by Mark Johnston
Back in march 2009 the Bank of England monetary committee voted to reduce interest rates to 0.5%. This rate has stayed at an historic low, affecting savers and borrowers alike around the United Kingdom.
Low interest rates have meant many borrowers are repaying much less in mortgage payments per month. But is this ‘spare’ cash being used to provide a financial comfort blanket in the future or wasted on unnecessary luxuries.Whatever you do with your spare income; most of us are looking for ways to save money but many of us forget about the biggest financial burden they will have in their lifetime…their mortgage.
Most people never consider changing their monthly mortgage payments and tend to assume that they are fixed. The average term for a mortgage is around 25 years although this is starting to increase as a way of spreading payments. Having a ‘set’ mortgage term is a common misconception, if you make overpayments on your mortgage you will pay it off much early, saving a potential interest payments.
Most lenders allow penalty free overpayments of some degree, mortgagerates.org.uk are even starting to see some providing no penalties what so ever no matter how much you overpay.
Paying slightly over your standard monthly repayment could save you thousands of pounds but very few people think about it. Anything that cuts the number of years that you will pay back your mortgage would decreases the overall amount you will have to pay in interest.
Overpaying also increases the amount of equity in your property and for those who are regular readers of mortgagerates.org.uk will know that the more equity you have the better the mortgage deal you can find. Many providers are offering super low interest rates for those with the largest amounts of equity as they provide much lower risk to the lenders.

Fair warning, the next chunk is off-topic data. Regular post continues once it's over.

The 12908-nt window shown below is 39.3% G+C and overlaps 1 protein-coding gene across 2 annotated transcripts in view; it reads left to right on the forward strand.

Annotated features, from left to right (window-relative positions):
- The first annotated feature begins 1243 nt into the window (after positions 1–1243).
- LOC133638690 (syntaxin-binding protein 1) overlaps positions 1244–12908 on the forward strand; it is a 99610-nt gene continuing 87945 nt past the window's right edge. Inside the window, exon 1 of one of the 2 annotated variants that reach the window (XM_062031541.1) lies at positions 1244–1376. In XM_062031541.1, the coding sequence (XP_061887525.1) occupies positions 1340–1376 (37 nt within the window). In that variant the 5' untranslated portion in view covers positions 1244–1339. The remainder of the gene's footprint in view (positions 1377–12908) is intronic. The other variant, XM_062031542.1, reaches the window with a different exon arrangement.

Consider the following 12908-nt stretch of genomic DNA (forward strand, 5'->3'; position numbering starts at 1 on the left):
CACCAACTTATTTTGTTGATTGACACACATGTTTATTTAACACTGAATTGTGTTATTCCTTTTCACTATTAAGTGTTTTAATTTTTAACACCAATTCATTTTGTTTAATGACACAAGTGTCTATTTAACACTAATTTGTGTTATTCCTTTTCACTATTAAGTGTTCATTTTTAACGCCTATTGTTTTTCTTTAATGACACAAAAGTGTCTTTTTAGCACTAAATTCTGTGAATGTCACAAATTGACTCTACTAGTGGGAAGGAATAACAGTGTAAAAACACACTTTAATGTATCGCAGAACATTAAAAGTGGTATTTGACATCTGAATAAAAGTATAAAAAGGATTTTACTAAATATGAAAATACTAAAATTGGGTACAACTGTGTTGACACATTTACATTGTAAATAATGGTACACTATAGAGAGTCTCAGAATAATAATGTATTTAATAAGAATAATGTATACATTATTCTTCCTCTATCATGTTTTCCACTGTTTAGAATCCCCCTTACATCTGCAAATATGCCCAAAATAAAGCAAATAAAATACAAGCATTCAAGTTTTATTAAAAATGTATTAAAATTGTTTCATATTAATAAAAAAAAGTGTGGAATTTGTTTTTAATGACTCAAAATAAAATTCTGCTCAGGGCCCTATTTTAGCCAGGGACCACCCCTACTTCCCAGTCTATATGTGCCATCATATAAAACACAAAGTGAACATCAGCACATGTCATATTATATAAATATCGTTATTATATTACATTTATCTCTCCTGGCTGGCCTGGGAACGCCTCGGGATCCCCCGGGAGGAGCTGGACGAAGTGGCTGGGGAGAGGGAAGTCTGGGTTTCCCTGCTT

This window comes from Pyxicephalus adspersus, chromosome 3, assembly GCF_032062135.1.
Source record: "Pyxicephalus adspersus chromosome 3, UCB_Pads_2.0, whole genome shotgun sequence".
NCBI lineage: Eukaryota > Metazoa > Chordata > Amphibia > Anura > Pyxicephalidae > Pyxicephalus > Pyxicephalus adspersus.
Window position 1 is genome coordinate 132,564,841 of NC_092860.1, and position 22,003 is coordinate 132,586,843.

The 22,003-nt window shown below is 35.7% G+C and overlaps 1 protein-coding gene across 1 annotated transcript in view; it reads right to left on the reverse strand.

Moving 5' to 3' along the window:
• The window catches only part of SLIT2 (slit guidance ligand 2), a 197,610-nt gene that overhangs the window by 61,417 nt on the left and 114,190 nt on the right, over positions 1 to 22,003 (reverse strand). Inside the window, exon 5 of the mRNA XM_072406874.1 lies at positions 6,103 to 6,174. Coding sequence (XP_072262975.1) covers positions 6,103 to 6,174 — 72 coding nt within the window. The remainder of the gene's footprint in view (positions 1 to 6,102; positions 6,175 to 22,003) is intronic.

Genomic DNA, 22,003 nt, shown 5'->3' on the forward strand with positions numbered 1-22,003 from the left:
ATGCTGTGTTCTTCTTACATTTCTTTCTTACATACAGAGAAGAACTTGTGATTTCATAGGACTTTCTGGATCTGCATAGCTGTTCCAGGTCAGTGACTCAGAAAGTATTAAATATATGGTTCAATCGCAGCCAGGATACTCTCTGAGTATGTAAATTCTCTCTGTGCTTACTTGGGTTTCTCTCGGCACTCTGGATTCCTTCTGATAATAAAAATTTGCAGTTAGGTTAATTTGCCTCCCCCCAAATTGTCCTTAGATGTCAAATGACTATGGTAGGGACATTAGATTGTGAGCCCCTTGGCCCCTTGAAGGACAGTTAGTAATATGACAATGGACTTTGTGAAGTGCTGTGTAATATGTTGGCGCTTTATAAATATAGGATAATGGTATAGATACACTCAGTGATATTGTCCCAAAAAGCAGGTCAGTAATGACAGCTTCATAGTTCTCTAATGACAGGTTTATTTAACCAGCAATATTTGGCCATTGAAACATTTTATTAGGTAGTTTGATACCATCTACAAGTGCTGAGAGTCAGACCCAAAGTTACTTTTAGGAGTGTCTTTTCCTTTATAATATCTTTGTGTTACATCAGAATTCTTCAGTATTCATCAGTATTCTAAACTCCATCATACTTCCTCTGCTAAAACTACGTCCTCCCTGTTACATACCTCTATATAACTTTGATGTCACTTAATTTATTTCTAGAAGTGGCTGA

Many borrowers do not have the luxury of being able to increase their monthly repayments but you still need to consider overpaying when you have a windfall or have a little extra due to a work bonus or pay increase.
Some borrowers with spare cash are apprehensive about locking their spare cash into their mortgage as they believe that once its paid that’s it. This is not always the case; Mortgagerates.org.uk reported on the increasing in lenders offering flexible mortgages where overpayments can be used to offset future underpayments when times are hard.
We need to be mindful that whilst some lenders are becoming much more flexible when it comes to mortgage payments, many will still only allow around 10% overpayment. Just remember, lenders just want you to keep making regular payments, they do not want you to pay off any borrowing early as they earn revenue from this. That’s why many lenders charge early redemption fees if you repay loans within a certain period.
For those that don’t want to tie their spare cash up in overpayments to their mortgage provider can still benefit by opting for an offset mortgage. Offset mortgages allow borrowers to pay into savings accounts and/or ISA’s etc the credit interest earned is then used to offset the debit interest charged on their mortgage, effectively overpaying without the feeling that your money is tied up.
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